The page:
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Monday, May 26, 2014

Don't Let Them Use The Valor Of Our Troops As A Moral Shield

Every holiday that focuses on the military brings the same nebulous message: 'Support the troops because they are defending our freedoms.' Tragically, such a message relegates the courage of and sacrifices made by our troops to the role of a pet dog in a house full of turmoil. Certainly, everybody may be at each other's throats, but because everybody likes and pets the dog we learn to tolerate each other's actions. 

Thus, our leaders' call to support the troops  works likes a misdirection play in football where you fake giving the ball to one player so that there are fewer defenders there to tackle the real ballcarrier. The call to 'Support the troops,' whether it comes from the officials in our government or leaders from the media, is an emotional appeal to make sure one will pay more attention to what the troops suffer through than to why our leaders are sending them in harm's way. Then the claim, 'they are defending our freedoms,' tells us they are being sent for noble reasons. We might question our leaders' wisdom of sending them to a particular place but we won't question their motives.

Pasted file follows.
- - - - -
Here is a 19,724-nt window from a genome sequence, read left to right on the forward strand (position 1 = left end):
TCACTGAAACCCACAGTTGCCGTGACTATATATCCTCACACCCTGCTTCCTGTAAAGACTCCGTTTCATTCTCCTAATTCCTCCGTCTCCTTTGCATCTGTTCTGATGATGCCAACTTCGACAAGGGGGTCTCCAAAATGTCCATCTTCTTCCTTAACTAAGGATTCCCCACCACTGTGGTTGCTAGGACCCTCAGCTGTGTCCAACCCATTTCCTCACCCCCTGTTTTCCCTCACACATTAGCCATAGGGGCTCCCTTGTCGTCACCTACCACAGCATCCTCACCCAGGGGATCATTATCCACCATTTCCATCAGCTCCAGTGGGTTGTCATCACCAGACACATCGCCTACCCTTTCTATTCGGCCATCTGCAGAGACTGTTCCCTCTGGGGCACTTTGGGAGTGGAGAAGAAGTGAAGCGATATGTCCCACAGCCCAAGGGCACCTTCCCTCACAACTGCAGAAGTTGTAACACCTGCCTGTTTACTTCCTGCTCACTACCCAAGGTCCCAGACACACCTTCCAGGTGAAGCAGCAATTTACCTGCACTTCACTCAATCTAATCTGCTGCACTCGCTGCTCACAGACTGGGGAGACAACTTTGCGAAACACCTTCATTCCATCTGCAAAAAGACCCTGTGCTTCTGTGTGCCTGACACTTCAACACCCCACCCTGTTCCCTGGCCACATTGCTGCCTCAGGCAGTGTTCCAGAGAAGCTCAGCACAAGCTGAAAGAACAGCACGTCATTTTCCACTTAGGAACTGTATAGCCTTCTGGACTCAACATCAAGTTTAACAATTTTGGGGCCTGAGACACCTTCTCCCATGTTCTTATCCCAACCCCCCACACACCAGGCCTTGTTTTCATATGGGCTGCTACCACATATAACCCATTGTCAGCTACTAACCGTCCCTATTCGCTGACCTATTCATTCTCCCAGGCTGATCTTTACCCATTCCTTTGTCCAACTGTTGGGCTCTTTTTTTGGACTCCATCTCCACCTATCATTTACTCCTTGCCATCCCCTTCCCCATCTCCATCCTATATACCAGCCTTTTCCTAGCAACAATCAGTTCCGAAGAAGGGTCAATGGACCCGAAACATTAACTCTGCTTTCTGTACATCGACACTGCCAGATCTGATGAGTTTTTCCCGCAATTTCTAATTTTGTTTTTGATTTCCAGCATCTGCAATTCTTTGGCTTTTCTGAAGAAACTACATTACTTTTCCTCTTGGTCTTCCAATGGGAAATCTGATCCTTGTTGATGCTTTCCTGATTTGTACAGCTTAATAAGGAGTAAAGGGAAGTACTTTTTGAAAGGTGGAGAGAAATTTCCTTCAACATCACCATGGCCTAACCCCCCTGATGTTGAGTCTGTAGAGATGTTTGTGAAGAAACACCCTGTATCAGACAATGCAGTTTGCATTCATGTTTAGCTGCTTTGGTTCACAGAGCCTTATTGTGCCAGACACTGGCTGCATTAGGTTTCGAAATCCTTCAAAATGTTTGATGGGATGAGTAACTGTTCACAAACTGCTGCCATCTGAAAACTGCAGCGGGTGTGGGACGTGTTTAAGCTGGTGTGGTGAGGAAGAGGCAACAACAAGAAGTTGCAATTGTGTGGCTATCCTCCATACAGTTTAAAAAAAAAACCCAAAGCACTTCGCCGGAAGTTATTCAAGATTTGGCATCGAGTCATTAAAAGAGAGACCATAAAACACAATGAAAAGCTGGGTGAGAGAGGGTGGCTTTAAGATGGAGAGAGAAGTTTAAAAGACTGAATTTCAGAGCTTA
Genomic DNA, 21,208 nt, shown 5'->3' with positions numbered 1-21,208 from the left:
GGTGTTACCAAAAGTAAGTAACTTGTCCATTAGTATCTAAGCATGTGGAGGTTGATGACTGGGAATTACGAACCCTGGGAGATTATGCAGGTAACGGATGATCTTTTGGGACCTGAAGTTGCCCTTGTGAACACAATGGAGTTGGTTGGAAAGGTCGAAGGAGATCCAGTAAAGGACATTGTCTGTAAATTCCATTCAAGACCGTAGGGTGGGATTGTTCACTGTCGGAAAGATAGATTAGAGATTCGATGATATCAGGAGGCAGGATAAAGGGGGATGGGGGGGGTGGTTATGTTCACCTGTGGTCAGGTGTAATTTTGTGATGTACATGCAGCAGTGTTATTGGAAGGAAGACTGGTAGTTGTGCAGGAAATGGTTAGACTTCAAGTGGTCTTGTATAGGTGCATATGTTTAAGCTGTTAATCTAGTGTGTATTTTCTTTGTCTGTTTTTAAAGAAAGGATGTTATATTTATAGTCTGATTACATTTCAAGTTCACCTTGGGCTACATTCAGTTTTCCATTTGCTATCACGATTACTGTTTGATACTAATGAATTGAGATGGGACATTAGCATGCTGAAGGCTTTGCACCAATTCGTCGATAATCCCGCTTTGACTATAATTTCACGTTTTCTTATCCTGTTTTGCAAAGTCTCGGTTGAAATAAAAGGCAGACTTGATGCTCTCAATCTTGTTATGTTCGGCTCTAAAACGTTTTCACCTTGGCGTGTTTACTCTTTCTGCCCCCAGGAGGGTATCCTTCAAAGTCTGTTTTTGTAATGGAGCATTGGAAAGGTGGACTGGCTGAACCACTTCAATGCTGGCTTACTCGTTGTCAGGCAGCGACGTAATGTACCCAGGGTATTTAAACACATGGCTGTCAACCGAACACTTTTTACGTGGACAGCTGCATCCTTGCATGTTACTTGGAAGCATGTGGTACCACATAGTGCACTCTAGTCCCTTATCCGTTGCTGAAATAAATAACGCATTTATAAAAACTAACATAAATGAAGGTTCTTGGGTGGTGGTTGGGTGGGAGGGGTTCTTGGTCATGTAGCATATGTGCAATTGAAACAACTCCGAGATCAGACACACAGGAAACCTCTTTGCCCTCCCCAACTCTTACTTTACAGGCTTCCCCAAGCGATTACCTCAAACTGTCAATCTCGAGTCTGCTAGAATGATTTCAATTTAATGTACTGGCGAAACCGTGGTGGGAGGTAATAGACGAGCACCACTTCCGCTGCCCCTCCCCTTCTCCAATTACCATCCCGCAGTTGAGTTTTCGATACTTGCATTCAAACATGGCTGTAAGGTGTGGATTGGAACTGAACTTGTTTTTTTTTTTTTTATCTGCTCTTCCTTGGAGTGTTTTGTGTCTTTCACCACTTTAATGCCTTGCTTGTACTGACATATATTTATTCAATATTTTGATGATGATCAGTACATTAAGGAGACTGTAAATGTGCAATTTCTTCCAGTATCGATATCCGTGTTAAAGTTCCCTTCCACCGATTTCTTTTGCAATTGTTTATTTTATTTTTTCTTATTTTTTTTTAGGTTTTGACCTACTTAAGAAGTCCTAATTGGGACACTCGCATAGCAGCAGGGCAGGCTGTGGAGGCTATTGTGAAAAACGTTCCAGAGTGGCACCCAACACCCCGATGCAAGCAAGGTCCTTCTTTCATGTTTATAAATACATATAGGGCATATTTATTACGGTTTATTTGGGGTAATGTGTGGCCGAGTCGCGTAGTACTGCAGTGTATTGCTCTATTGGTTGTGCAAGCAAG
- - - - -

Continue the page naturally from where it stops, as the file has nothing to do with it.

Because we become so engulfed in supporting the troops in their "defense" of our freedoms, the prospect of questioning why our troops are engaged in their missions can create an overwhelming amount of dissonance. That is because if our troops are not defending our freedoms, the decisions of our leaders makes the scars of our troops both unbearable for them and an indictment on us. 

So for many of us, the only way to handle the dissonance is to avoid it altogether. But because avoiding the dissonance requires our silent cooperation, the sending of troops for other reasons than defending freedom or helping others continues. 

Thus we have a choice. We can brave the dissonance, just as our troops brave the suffering and dangers of their missions, by thoroughly investigating the whys of each time they are being sent in harm's way or we can stay within the safety of our slogans. If we do the latter, then the only courage we will have displayed is vicarious as we continue to compensate for our guilt by admiring our troops' valor. At the same time, our troops will continue to suffer by being objects of power for our leaders whose reasons for sending our troops will remain a secret. And for as long as our leaders' reasons remain a secret, we will have fallen short of giving our troops the respect and honor they deserve.



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